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  1. I have here a DVD recorded in -VR format. (The DVD is a -RW if that's relevant.) This is apparently a standard format but nothing that I have seems to recognize it. (Not only can nothing convert it, nothing can play it either!) Any suggestions? Thanks!
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  2. Member orsetto's Avatar
    Join Date: Oct 2007
    Location: NYC
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    Most -VR discs were burned on standalone DVD recorders, each of which has its own proprietary implementation of -VR. These discs will usually only play in the same brand/model series of recorder.

    Using a PC, there are some software hacks that occasionally work. The most common recommendation is to use ISObuster, but people neglect to mention that software won't do a friggin thing for you until you pay the license fee, and even then it isn't the most intuitive program in the world to use. Some have had success "finalizing" this type of disc using the Nero suite, but I would not try this with a DVD-RW disc (these may use an incompatible scheme depending on the recorder that burned them).

    My personal quick-n-dirty solution is to use CyberLink PowerDVD player. I have found this software player will locate and play the video files on almost any variation of unfinalized or goofy VR dvd. It was often bundled with new PCs, but if you don't already have it the purchase cost is ridiculous. Instead, download the free trial version and use that: play the DVD analog out from your PC into an external DVD recorder or another PC capture system. Then dispose of the CyberLink trial software: it is bloaty and not needed on your PC after the trial period expires.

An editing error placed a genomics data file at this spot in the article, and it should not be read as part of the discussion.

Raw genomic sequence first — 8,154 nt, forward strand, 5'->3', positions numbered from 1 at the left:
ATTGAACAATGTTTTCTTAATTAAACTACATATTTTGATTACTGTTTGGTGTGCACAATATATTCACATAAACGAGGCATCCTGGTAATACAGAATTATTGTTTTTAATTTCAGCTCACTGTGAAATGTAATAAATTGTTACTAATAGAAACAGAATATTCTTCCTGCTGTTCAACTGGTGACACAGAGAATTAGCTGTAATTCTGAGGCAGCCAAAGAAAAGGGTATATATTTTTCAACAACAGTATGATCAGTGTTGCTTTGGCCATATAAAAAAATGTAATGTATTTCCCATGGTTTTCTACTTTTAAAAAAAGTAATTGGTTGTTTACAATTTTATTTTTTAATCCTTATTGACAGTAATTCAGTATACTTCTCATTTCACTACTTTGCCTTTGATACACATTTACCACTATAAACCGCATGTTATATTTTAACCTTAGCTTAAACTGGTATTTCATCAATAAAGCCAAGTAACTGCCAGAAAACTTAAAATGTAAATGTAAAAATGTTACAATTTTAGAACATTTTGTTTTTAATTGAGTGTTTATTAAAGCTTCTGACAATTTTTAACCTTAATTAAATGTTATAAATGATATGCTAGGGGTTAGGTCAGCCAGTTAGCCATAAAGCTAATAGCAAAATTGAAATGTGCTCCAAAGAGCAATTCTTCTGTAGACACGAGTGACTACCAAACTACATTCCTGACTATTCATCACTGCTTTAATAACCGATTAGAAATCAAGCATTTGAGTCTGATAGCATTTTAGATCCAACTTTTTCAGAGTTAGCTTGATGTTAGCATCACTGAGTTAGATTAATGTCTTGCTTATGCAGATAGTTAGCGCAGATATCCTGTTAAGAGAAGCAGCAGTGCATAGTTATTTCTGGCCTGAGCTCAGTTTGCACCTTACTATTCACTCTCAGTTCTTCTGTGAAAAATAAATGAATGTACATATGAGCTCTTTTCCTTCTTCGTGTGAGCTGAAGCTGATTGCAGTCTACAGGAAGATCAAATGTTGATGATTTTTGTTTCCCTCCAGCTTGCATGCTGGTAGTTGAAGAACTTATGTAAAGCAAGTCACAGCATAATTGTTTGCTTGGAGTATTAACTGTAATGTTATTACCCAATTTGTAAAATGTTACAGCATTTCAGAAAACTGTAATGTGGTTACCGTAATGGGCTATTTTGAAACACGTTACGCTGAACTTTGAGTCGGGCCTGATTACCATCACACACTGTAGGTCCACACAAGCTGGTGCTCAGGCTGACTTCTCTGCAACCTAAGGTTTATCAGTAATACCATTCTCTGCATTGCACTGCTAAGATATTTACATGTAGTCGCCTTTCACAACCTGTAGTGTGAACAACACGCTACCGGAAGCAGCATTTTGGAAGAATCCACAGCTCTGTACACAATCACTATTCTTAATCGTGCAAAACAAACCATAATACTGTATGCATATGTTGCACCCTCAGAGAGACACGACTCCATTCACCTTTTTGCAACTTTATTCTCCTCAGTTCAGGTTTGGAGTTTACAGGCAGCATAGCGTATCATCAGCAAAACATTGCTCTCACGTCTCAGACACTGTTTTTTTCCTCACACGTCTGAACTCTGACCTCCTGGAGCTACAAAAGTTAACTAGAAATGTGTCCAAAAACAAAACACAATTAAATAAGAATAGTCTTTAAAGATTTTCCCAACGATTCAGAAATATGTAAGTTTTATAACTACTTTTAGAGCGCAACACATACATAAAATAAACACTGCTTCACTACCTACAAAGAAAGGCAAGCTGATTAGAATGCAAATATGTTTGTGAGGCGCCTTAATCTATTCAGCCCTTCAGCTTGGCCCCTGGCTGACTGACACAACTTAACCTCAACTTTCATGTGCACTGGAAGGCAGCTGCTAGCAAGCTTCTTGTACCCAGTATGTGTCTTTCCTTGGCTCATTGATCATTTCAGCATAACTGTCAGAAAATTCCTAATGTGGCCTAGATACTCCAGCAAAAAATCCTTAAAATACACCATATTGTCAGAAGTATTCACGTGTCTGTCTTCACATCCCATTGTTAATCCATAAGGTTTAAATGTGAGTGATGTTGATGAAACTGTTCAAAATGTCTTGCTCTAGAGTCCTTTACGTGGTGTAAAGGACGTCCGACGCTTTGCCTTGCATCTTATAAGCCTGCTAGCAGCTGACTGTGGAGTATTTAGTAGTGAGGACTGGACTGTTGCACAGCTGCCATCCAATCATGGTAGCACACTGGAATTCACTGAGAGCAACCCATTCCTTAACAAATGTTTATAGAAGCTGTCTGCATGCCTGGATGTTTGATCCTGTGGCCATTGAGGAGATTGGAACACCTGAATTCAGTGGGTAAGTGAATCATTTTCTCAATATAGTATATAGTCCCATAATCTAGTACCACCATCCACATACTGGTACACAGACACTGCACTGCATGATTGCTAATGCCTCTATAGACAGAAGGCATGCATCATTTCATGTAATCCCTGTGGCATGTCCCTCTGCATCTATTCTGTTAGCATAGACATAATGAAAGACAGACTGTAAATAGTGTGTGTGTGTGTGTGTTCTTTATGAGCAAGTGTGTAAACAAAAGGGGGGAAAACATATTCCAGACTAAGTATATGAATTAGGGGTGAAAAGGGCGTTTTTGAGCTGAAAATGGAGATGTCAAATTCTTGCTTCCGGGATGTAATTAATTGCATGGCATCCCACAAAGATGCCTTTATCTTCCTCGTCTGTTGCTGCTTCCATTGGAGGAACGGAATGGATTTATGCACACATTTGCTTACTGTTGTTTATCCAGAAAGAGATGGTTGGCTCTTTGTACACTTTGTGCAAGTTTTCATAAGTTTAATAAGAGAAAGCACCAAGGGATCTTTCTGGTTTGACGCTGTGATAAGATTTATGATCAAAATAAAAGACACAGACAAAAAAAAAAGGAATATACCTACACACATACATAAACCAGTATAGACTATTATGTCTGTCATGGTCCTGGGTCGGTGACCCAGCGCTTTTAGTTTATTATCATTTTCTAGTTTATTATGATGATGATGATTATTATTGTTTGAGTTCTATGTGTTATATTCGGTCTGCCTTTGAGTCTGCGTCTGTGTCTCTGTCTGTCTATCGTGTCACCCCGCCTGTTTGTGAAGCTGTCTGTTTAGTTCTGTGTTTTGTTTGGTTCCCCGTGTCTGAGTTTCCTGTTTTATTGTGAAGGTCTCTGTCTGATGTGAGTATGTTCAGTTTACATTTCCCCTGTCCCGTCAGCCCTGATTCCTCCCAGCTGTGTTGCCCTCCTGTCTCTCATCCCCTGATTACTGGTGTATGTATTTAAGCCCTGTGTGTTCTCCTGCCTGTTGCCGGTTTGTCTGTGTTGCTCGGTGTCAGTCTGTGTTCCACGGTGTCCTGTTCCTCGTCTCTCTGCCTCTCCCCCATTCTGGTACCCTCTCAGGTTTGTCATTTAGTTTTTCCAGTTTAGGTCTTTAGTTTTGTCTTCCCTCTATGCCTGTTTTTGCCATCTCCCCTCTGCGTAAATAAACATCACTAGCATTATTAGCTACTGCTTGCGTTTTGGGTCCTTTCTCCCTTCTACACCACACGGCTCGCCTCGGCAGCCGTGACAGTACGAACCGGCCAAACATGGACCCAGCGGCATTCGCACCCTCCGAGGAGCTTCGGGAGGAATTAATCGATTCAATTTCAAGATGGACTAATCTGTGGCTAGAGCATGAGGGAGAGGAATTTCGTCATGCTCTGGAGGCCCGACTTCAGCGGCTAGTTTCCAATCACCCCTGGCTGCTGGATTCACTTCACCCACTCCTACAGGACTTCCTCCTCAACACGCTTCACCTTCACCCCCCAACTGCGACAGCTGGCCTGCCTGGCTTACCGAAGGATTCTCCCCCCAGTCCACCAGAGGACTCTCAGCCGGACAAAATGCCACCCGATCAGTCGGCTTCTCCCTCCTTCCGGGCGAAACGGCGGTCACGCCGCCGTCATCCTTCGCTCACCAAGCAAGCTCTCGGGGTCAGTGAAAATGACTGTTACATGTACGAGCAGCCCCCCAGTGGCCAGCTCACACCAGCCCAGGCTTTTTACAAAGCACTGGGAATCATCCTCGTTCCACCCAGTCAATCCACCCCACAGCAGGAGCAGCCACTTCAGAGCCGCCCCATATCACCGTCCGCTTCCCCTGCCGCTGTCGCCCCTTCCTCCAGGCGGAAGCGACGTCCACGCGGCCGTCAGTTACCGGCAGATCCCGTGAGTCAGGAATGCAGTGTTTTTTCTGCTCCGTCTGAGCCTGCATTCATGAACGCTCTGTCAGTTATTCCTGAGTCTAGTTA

Last edited by orsetto; 28th Dec 2013 at 12:13.
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  3. Member DB83's Avatar
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    Some older versions of Nero would allow you to read the disk and transfer the video content to your HDD in a standard mpeg format.

    VideoRedo will do likewise.

    A 'quick-fix' that sometimes works is to copy the .vro file from the disk to your HDD and rename it as XXXXXXXX.mpg. That will not give you a standard mpg but may allow you to import it in to other programs.
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  4. Member
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    If ISOBuster and other conversion methods fail, the -VR mode discs may be CPRM encrypted. (CPRM encryption is used when recording channels that have copy-once protection onto DVD-RW or DVD-RAM media.) This situation is apparently very common for DVD-RW discs recorded in Japan, but less common elsewhere as it can be difficult to find the required CPRM-compliant DVD-RW media in other countries. relcprm.exe is used to break the encryption. See http://forum.videohelp.com/threads/326725-How-to-decrypt-and-copy-CPRM-VRO-files
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  5. Thanks for your replies. First, the dvd is not Japanese and was dubbed from an old noncommercial tape. I doubt that it's encrypted in any way.

    Giving VR_MOVIE.VRO an mpg extension does nothing, and the results are exactly the same with any software that's attempted to process it: the first 35 seconds or so can be read but then nothing. Software either gives up or hangs after that point.

    Is it possible that there is something in the VR_MANGR.IFO file that indicates at what point in the VRO file the video continues? BTW, the video is a straight dub, no editing of the source.
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    Last edited by sanlyn; 19th Mar 2014 at 09:52.
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  7. Member
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    Originally Posted by vcats View Post
    Thanks for your replies. First, the dvd is not Japanese and was dubbed from an old noncommercial tape. I doubt that it's encrypted in any way.

    Giving VR_MOVIE.VRO an mpg extension does nothing, and the results are exactly the same with any software that's attempted to process it: the first 35 seconds or so can be read but then nothing. Software either gives up or hangs after that point.

    Is it possible that there is something in the VR_MANGR.IFO file that indicates at what point in the VRO file the video continues? BTW, the video is a straight dub, no editing of the source.
    I think it is more likely that this was not a good burn to begin with, or if the disc was made more than a few months ago, the data has started to loose integrity. DVD-RW is not for long-term storage. DVD-RW discs will sometimes be readable for a few years, but they can become unreadable much sooner.
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